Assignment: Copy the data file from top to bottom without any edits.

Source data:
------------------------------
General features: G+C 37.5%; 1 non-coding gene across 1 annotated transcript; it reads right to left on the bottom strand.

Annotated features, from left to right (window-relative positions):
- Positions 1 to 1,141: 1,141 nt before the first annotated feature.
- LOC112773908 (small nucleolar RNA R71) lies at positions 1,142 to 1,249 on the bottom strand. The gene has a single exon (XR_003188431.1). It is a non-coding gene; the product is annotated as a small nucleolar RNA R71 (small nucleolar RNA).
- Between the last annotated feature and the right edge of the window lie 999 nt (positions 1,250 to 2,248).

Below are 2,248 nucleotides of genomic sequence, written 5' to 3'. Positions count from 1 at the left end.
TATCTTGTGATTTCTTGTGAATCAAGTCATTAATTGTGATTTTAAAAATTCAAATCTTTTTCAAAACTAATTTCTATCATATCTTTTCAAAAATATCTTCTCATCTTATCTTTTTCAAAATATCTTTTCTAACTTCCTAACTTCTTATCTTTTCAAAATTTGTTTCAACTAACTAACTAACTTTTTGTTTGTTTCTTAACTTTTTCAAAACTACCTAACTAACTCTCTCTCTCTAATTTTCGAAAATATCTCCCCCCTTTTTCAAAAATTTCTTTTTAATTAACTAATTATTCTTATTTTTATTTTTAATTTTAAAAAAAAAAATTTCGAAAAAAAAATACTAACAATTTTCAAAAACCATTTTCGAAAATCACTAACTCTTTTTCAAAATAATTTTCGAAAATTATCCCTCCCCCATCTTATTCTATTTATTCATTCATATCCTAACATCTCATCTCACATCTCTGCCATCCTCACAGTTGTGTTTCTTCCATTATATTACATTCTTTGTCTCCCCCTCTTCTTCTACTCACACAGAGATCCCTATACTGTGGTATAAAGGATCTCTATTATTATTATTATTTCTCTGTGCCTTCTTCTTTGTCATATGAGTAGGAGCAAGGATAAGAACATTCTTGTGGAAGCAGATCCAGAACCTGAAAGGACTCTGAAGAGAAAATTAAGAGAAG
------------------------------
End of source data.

General features: G+C 37.5%; 1 non-coding gene across 1 annotated transcript; it reads right to left on the bottom strand.

Annotated features, from left to right (window-relative positions):
- Positions 1 to 1,141: 1,141 nt before the first annotated feature.
- LOC112773908 (small nucleolar RNA R71) lies at positions 1,142 to 1,249 on the bottom strand. The gene has a single exon (XR_003188431.1). It is a non-coding gene; the product is annotated as a small nucleolar RNA R71 (small nucleolar RNA).
- Between the last annotated feature and the right edge of the window lie 999 nt (positions 1,250 to 2,248).

Below are 2,248 nucleotides of genomic sequence, written 5' to 3'. Positions count from 1 at the left end.
TATCTTGTGATTTCTTGTGAATCAAGTCATTAATTGTGATTTTAAAAATTCAAATCTTTTTCAAAACTAATTTCTATCATATCTTTTCAAAAATATCTTCTCATCTTATCTTTTTCAAAATATCTTTTCTAACTTCCTAACTTCTTATCTTTTCAAAATTTGTTTCAACTAACTAACTAACTTTTTGTTTGTTTCTTAACTTTTTCAAAACTACCTAACTAACTCTCTCTCTCTAATTTTCGAAAATATCTCCCCCCTTTTTCAAAAATTTCTTTTTAATTAACTAATTATTCTTATTTTTATTTTTAATTTTAAAAAAAAAAATTTCGAAAAAAAAATACTAACAATTTTCAAAAACCATTTTCGAAAATCACTAACTCTTTTTCAAAATAATTTTCGAAAATTATCCCTCCCCCATCTTATTCTATTTATTCATTCATATCCTAACATCTCATCTCACATCTCTGCCATCCTCACAGTTGTGTTTCTTCCATTATATTACATTCTTTGTCTCCCCCTCTTCTTCTACTCACACAGAGATCCCTATACTGTGGTATAAAGGATCTCTATTATTATTATTATTTCTCTGTGCCTTCTTCTTTGTCATATGAGTAGGAGCAAGGATAAGAACATTCTTGTGGAAGCAGATCCAGAACCTGAAAGGACTCTGAAGAGAAAATTAAGAGAAG